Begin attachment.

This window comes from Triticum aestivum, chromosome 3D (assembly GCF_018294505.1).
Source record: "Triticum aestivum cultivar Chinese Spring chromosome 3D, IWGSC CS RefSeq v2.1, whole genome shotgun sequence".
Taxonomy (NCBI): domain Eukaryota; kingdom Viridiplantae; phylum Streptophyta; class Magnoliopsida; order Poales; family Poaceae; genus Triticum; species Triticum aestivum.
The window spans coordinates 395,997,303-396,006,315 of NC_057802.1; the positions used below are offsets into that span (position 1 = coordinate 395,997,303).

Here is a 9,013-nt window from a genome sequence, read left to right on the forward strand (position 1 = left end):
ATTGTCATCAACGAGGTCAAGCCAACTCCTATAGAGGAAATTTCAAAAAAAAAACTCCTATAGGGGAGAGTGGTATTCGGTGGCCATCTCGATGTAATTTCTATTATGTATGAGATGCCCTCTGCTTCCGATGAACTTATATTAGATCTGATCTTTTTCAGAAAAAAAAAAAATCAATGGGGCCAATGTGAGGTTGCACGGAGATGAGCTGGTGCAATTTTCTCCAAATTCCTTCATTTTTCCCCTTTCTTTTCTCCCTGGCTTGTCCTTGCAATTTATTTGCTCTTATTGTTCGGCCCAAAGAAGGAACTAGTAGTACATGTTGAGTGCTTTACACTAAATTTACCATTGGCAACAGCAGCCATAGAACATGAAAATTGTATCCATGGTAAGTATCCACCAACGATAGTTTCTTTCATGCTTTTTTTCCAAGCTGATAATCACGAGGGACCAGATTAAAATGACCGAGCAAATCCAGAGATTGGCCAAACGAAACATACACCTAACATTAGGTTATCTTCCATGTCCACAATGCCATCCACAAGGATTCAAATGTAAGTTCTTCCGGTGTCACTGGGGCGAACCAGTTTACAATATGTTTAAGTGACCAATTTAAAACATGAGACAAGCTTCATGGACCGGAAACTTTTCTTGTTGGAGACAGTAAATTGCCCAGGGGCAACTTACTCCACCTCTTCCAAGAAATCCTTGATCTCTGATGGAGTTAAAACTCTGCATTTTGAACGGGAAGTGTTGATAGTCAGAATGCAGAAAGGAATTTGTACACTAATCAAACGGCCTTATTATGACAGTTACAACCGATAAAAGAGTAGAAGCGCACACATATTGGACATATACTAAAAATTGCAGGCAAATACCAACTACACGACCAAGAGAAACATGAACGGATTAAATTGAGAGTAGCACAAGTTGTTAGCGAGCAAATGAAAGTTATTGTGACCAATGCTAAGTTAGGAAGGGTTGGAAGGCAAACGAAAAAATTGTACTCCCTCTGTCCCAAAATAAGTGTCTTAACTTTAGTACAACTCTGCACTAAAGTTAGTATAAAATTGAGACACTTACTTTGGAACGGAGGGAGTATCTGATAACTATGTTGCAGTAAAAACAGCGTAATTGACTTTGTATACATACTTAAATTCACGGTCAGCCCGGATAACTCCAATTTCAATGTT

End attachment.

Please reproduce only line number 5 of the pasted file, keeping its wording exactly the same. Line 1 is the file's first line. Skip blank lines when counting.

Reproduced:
Here is a 9,013-nt window from a genome sequence, read left to right on the forward strand (position 1 = left end):